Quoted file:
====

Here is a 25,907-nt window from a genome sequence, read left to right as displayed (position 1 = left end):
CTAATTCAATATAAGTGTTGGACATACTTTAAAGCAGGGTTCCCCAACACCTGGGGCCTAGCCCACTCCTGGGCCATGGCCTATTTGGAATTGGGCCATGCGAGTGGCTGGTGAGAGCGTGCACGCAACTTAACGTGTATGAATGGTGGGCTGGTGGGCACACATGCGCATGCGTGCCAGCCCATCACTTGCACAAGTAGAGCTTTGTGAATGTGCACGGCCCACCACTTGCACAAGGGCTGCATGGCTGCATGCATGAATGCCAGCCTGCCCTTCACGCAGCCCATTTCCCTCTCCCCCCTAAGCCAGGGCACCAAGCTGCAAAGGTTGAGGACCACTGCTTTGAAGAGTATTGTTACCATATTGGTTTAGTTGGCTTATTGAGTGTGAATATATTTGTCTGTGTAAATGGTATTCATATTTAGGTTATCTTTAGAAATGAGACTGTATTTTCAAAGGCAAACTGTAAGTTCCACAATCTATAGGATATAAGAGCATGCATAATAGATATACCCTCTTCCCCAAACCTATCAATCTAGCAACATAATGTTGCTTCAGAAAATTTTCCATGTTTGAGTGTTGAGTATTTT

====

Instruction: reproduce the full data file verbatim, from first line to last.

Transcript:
Here is a 25,907-nt window from a genome sequence, read left to right as displayed (position 1 = left end):
CTAATTCAATATAAGTGTTGGACATACTTTAAAGCAGGGTTCCCCAACACCTGGGGCCTAGCCCACTCCTGGGCCATGGCCTATTTGGAATTGGGCCATGCGAGTGGCTGGTGAGAGCGTGCACGCAACTTAACGTGTATGAATGGTGGGCTGGTGGGCACACATGCGCATGCGTGCCAGCCCATCACTTGCACAAGTAGAGCTTTGTGAATGTGCACGGCCCACCACTTGCACAAGGGCTGCATGGCTGCATGCATGAATGCCAGCCTGCCCTTCACGCAGCCCATTTCCCTCTCCCCCCTAAGCCAGGGCACCAAGCTGCAAAGGTTGAGGACCACTGCTTTGAAGAGTATTGTTACCATATTGGTTTAGTTGGCTTATTGAGTGTGAATATATTTGTCTGTGTAAATGGTATTCATATTTAGGTTATCTTTAGAAATGAGACTGTATTTTCAAAGGCAAACTGTAAGTTCCACAATCTATAGGATATAAGAGCATGCATAATAGATATACCCTCTTCCCCAAACCTATCAATCTAGCAACATAATGTTGCTTCAGAAAATTTTCCATGTTTGAGTGTTGAGTATTTT